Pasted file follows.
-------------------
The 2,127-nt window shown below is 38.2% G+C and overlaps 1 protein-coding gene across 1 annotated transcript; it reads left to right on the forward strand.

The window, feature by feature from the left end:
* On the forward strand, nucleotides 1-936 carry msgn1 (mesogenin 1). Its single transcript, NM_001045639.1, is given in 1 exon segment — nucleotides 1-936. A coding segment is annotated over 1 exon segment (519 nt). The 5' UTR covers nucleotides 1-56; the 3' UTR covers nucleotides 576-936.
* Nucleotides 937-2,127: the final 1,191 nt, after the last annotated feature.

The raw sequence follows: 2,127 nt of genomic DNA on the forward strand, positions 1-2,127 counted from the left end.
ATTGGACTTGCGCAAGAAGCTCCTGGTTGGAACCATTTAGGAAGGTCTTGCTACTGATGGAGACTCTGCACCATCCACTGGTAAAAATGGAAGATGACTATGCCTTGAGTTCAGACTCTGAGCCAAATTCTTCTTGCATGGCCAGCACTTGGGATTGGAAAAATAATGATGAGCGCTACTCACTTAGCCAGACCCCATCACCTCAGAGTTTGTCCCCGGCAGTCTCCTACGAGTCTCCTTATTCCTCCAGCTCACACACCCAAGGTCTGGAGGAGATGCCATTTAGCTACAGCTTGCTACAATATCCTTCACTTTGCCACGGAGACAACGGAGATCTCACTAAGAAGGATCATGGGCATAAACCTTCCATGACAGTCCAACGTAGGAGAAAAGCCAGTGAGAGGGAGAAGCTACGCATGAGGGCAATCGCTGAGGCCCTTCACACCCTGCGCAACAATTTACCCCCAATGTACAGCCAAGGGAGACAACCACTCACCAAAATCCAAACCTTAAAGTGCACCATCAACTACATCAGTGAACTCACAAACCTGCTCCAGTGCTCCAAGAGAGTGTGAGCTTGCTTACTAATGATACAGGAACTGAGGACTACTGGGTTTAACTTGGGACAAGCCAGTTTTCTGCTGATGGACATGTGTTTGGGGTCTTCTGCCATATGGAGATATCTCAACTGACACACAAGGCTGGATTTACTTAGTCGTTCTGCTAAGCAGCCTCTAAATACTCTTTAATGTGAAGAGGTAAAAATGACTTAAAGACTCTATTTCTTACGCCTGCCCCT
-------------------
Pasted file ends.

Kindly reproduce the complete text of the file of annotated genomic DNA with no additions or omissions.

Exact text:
The 2,127-nt window shown below is 38.2% G+C and overlaps 1 protein-coding gene across 1 annotated transcript; it reads left to right on the forward strand.

The window, feature by feature from the left end:
* On the forward strand, nucleotides 1-936 carry msgn1 (mesogenin 1). Its single transcript, NM_001045639.1, is given in 1 exon segment — nucleotides 1-936. A coding segment is annotated over 1 exon segment (519 nt). The 5' UTR covers nucleotides 1-56; the 3' UTR covers nucleotides 576-936.
* Nucleotides 937-2,127: the final 1,191 nt, after the last annotated feature.

The raw sequence follows: 2,127 nt of genomic DNA on the forward strand, positions 1-2,127 counted from the left end.
ATTGGACTTGCGCAAGAAGCTCCTGGTTGGAACCATTTAGGAAGGTCTTGCTACTGATGGAGACTCTGCACCATCCACTGGTAAAAATGGAAGATGACTATGCCTTGAGTTCAGACTCTGAGCCAAATTCTTCTTGCATGGCCAGCACTTGGGATTGGAAAAATAATGATGAGCGCTACTCACTTAGCCAGACCCCATCACCTCAGAGTTTGTCCCCGGCAGTCTCCTACGAGTCTCCTTATTCCTCCAGCTCACACACCCAAGGTCTGGAGGAGATGCCATTTAGCTACAGCTTGCTACAATATCCTTCACTTTGCCACGGAGACAACGGAGATCTCACTAAGAAGGATCATGGGCATAAACCTTCCATGACAGTCCAACGTAGGAGAAAAGCCAGTGAGAGGGAGAAGCTACGCATGAGGGCAATCGCTGAGGCCCTTCACACCCTGCGCAACAATTTACCCCCAATGTACAGCCAAGGGAGACAACCACTCACCAAAATCCAAACCTTAAAGTGCACCATCAACTACATCAGTGAACTCACAAACCTGCTCCAGTGCTCCAAGAGAGTGTGAGCTTGCTTACTAATGATACAGGAACTGAGGACTACTGGGTTTAACTTGGGACAAGCCAGTTTTCTGCTGATGGACATGTGTTTGGGGTCTTCTGCCATATGGAGATATCTCAACTGACACACAAGGCTGGATTTACTTAGTCGTTCTGCTAAGCAGCCTCTAAATACTCTTTAATGTGAAGAGGTAAAAATGACTTAAAGACTCTATTTCTTACGCCTGCCCCT